Following outreach by Moorgate-Finn, the research was covered by Trade Arabia, ZAWYA, AMEInfo, and The Peninsula Qatar.
In its recent briefing paper, non-profit financial think tank Planet Tracker explored the financial impact that ongoing environmental risks could have on companies and investors in the US$45 billion shrimp industry.
Responsible for 30% of deforestation of South East Asia’s mangroves, shrimp farming is facing short-to-medium term sustainability-related supply chain risks as wholesale buyers such as Nestlé transition towards deforestation-free supply chains. The report also points to a key regulatory risk in regard to the sector’s biggest regional importer, the EU, which is seeking to ban all deforestation-linked soft commodities with its incoming Action Plan on Deforestation.
Yet despite the financial impact that such environmental risks could have on investors in the farmed shrimp industry, Planet Tracker has found no evidence of these institutions reporting against either historical mangrove deforestation or farmed shrimp emissions in their portfolios.
Following outreach by Moorgate, the paper was covered by The Economist (World Ocean Initiative), Financial Times, Environmental Finance, Responsible Investor, The Asset, BusinessGreen, GreenBiz, Undercurrent News, The Fish Site, Mis Peces, Karma Impact, ImpactAlpha here and here, The ESG Channel, The Green Finance Platform, and FocusTechnica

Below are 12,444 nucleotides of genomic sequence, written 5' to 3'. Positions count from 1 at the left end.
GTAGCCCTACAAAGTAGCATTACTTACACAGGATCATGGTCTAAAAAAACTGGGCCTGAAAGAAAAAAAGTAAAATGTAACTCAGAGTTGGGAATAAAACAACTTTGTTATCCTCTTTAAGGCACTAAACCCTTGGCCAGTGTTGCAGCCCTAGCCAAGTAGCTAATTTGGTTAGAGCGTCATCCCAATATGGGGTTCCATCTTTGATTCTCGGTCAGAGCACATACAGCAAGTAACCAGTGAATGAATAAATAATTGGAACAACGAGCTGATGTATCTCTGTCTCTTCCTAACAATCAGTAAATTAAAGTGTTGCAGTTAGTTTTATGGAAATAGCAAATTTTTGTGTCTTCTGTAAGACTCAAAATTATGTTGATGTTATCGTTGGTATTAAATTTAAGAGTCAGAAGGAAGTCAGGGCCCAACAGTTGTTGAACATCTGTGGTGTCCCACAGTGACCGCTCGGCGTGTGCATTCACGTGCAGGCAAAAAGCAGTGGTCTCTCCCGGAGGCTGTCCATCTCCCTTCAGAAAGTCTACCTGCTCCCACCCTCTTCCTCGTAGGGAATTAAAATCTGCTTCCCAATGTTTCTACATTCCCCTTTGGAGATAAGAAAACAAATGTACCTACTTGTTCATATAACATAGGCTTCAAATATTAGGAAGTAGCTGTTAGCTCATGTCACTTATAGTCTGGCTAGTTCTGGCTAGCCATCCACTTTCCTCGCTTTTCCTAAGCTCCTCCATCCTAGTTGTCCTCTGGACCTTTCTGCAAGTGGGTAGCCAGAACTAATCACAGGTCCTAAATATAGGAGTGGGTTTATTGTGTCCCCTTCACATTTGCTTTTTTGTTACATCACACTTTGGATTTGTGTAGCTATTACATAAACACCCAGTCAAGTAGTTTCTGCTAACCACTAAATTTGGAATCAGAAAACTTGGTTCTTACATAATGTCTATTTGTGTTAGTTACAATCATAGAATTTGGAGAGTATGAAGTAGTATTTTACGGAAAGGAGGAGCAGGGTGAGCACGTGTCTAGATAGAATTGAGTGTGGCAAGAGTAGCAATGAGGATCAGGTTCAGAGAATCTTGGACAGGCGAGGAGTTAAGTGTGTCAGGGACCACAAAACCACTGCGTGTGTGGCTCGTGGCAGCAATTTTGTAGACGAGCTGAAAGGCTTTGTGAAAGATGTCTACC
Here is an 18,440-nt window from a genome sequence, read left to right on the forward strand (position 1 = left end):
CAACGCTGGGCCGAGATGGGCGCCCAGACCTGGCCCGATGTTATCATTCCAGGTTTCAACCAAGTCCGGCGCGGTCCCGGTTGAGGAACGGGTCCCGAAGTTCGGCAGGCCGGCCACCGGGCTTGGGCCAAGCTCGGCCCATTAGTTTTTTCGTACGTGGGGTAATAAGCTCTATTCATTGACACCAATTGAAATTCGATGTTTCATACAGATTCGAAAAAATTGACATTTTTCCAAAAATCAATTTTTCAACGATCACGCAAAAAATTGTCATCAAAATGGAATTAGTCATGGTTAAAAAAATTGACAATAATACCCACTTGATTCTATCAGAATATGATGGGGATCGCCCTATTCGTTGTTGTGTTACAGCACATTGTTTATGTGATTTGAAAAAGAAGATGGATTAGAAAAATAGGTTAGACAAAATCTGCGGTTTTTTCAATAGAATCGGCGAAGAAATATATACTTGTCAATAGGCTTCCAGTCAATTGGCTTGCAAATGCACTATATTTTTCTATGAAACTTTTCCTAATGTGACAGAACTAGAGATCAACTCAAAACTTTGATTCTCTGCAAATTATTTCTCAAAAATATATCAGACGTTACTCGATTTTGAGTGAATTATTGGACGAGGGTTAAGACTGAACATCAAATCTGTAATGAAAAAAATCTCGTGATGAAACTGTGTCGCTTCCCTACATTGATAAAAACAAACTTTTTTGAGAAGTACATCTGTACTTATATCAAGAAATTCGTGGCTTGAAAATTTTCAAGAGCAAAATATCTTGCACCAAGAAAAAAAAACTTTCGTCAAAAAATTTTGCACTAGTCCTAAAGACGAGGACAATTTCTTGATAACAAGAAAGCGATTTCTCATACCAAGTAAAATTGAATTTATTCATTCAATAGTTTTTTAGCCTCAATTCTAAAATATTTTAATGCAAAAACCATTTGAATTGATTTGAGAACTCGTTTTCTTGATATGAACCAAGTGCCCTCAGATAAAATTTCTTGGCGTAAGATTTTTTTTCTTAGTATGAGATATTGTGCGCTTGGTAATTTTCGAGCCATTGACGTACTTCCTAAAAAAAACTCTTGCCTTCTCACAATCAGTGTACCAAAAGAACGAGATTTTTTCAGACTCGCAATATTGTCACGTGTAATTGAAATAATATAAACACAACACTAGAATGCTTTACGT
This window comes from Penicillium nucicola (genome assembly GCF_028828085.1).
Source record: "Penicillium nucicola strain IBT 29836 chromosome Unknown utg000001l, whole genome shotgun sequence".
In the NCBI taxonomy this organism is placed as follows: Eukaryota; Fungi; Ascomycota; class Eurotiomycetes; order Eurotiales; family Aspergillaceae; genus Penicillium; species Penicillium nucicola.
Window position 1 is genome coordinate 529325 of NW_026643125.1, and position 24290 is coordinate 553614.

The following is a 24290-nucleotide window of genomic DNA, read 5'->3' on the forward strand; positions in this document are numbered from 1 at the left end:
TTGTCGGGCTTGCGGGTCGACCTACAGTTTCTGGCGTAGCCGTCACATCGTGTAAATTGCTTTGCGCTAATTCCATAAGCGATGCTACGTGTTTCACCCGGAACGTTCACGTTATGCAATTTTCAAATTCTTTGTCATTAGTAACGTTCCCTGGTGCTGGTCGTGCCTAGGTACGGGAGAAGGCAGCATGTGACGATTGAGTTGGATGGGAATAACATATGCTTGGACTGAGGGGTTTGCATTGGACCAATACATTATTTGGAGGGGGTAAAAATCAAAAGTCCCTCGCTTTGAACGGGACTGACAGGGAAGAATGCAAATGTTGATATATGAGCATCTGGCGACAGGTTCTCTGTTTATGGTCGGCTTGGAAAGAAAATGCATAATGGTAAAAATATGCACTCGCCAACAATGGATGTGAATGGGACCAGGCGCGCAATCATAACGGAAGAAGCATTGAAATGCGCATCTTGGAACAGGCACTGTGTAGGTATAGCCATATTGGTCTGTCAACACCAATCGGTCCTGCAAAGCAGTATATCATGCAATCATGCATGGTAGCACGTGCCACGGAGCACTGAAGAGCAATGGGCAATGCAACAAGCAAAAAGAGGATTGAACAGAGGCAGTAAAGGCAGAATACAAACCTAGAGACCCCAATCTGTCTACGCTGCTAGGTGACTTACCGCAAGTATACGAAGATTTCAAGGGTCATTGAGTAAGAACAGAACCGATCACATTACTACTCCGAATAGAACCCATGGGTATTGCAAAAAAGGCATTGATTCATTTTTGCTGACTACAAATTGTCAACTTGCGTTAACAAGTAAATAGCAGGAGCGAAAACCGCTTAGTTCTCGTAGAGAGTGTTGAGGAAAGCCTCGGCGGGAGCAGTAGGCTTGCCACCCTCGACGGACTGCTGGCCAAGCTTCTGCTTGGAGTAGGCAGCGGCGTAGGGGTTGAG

Natixis has joined a new venture, komgo SA, a blockchain platform set to digitalise the trade and commodities finance sector. The venture, founded by Natixis and 14 of the world’s other largest institutions, aims to build an innovative, open and efficient network within commodity trading, optimising the flow of physical commodity operations.
The platform will be developed in partnership with ConsenSys, the largest formation of technologists and entrepreneurs building applications, infrastructure, and solutions on the Ethereum network.
The news was covered by the Financial Times, Bloomberg, Reuters, TXF, Fintech Futures, Coin Telegraph, Block Tribune, Ledger Insights, Coin Rivet, Finextra, Coindesk, Bitcoin Magazine, Crypto Vest, ETH News